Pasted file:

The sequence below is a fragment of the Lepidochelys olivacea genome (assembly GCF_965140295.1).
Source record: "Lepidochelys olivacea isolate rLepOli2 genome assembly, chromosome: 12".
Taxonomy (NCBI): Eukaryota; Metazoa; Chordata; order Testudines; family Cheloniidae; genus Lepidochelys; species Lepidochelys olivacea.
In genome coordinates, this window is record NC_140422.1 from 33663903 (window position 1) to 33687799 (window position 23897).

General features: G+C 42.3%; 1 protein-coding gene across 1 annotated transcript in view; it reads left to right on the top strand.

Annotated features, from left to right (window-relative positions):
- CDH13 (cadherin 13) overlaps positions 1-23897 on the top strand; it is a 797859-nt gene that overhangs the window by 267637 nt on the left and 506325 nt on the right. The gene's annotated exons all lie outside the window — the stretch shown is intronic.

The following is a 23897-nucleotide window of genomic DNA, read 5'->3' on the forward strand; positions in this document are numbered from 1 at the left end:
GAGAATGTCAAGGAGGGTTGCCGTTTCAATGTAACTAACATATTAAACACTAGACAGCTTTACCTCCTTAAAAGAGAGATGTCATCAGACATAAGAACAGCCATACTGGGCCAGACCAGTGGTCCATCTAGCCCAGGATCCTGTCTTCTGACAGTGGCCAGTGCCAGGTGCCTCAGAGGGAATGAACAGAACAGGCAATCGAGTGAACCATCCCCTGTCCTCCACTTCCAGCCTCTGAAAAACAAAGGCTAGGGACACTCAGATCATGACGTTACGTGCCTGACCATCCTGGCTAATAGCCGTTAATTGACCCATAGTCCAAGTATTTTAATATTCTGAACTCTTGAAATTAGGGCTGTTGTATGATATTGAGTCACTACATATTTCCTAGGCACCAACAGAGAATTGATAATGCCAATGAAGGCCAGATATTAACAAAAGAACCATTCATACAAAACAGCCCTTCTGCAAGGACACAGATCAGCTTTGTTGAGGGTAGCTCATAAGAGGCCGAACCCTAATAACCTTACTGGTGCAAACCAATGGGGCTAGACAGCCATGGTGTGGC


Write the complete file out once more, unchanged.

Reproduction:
The sequence below is a fragment of the Lepidochelys olivacea genome (assembly GCF_965140295.1).
Source record: "Lepidochelys olivacea isolate rLepOli2 genome assembly, chromosome: 12".
Taxonomy (NCBI): Eukaryota; Metazoa; Chordata; order Testudines; family Cheloniidae; genus Lepidochelys; species Lepidochelys olivacea.
In genome coordinates, this window is record NC_140422.1 from 33663903 (window position 1) to 33687799 (window position 23897).

General features: G+C 42.3%; 1 protein-coding gene across 1 annotated transcript in view; it reads left to right on the top strand.

Annotated features, from left to right (window-relative positions):
- CDH13 (cadherin 13) overlaps positions 1-23897 on the top strand; it is a 797859-nt gene that overhangs the window by 267637 nt on the left and 506325 nt on the right. The gene's annotated exons all lie outside the window — the stretch shown is intronic.

The following is a 23897-nucleotide window of genomic DNA, read 5'->3' on the forward strand; positions in this document are numbered from 1 at the left end:
GAGAATGTCAAGGAGGGTTGCCGTTTCAATGTAACTAACATATTAAACACTAGACAGCTTTACCTCCTTAAAAGAGAGATGTCATCAGACATAAGAACAGCCATACTGGGCCAGACCAGTGGTCCATCTAGCCCAGGATCCTGTCTTCTGACAGTGGCCAGTGCCAGGTGCCTCAGAGGGAATGAACAGAACAGGCAATCGAGTGAACCATCCCCTGTCCTCCACTTCCAGCCTCTGAAAAACAAAGGCTAGGGACACTCAGATCATGACGTTACGTGCCTGACCATCCTGGCTAATAGCCGTTAATTGACCCATAGTCCAAGTATTTTAATATTCTGAACTCTTGAAATTAGGGCTGTTGTATGATATTGAGTCACTACATATTTCCTAGGCACCAACAGAGAATTGATAATGCCAATGAAGGCCAGATATTAACAAAAGAACCATTCATACAAAACAGCCCTTCTGCAAGGACACAGATCAGCTTTGTTGAGGGTAGCTCATAAGAGGCCGAACCCTAATAACCTTACTGGTGCAAACCAATGGGGCTAGACAGCCATGGTGTGGC